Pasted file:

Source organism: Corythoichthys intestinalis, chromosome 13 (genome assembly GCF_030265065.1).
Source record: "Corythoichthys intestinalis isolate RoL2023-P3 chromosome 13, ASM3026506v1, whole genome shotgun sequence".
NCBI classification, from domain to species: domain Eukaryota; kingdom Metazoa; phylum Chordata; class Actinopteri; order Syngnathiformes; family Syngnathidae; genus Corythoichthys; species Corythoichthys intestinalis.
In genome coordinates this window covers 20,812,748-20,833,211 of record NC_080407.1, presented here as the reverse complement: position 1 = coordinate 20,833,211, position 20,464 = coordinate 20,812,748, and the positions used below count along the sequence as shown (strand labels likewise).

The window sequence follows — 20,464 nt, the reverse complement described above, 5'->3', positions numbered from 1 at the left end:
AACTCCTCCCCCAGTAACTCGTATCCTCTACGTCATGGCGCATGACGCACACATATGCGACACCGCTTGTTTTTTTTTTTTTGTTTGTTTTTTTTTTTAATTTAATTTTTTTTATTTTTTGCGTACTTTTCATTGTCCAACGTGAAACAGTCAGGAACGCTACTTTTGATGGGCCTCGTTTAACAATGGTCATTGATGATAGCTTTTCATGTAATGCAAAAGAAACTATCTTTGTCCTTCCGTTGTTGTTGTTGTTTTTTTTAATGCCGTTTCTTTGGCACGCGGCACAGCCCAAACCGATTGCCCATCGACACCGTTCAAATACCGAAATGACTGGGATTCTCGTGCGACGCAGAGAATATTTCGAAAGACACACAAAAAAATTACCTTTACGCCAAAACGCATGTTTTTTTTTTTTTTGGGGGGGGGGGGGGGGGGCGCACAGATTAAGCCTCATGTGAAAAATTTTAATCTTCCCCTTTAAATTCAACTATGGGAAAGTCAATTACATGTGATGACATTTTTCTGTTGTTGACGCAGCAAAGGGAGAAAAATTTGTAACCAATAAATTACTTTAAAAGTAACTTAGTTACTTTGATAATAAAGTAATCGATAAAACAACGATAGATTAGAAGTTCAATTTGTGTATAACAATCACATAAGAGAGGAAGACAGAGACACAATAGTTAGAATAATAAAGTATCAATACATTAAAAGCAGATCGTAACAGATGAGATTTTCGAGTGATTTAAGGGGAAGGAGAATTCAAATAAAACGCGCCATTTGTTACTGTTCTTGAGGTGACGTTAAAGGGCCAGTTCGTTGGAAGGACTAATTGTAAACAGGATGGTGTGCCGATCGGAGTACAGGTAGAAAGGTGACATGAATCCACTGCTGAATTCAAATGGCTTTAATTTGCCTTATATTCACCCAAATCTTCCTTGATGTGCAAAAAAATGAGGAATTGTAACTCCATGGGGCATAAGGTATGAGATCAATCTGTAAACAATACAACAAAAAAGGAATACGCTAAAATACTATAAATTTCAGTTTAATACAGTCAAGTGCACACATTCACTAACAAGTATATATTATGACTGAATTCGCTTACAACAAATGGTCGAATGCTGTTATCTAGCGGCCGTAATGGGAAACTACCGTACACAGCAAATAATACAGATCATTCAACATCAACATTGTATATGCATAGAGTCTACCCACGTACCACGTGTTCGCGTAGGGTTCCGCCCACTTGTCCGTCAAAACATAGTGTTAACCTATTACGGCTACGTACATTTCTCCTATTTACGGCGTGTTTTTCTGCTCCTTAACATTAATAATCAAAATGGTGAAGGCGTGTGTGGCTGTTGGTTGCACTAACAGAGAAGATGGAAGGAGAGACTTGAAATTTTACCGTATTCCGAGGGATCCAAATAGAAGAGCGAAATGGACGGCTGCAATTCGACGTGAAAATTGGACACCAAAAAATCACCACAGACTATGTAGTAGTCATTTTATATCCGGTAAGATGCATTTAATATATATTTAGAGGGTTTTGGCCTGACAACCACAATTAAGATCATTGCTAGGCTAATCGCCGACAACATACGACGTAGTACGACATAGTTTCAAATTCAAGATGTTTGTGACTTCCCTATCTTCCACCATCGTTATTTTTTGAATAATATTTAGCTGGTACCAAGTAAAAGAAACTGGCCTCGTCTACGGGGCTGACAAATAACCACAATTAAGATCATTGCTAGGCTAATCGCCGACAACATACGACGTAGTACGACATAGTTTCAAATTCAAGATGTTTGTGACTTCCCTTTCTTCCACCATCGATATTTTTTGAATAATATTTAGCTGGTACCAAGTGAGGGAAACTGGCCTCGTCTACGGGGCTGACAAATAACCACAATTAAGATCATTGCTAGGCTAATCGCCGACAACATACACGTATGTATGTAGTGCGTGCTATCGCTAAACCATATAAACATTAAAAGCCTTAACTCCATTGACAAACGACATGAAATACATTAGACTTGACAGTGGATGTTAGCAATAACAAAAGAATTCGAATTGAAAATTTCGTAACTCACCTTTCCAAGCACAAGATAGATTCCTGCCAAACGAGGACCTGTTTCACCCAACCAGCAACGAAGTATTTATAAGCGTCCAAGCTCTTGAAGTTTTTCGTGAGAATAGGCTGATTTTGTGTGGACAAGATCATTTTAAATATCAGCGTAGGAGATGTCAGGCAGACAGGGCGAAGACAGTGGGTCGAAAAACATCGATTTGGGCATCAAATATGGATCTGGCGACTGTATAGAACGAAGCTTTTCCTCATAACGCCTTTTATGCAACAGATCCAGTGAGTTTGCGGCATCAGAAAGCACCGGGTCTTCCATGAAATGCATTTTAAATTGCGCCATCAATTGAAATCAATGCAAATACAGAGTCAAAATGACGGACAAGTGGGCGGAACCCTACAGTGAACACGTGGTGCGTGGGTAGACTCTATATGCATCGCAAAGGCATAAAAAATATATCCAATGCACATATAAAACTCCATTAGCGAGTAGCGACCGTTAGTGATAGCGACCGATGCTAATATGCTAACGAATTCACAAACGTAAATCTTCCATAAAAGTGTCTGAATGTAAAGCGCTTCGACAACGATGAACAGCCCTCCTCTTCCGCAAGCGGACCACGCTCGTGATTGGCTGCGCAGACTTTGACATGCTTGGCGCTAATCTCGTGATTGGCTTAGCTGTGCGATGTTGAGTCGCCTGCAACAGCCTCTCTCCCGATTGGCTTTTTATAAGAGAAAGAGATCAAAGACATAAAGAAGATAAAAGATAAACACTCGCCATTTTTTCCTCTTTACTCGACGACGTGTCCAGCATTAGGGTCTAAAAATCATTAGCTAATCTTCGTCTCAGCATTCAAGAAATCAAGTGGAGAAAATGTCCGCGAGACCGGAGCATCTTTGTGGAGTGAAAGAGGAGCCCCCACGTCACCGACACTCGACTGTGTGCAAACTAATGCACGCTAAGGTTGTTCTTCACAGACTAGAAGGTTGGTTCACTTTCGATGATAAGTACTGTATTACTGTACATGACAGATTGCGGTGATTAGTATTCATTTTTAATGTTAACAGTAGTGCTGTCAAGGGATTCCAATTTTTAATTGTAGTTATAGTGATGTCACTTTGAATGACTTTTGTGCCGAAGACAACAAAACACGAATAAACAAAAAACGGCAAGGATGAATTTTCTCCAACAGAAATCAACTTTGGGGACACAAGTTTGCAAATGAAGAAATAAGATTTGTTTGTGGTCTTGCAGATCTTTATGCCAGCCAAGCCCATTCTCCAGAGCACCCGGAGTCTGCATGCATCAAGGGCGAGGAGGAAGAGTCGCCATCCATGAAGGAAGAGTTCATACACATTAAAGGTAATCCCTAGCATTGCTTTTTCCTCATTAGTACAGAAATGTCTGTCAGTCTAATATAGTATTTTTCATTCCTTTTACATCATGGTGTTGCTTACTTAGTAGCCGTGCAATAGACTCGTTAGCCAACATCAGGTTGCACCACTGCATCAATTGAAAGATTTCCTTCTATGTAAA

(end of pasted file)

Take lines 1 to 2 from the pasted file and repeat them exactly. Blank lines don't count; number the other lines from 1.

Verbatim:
Source organism: Corythoichthys intestinalis, chromosome 13 (genome assembly GCF_030265065.1).
Source record: "Corythoichthys intestinalis isolate RoL2023-P3 chromosome 13, ASM3026506v1, whole genome shotgun sequence".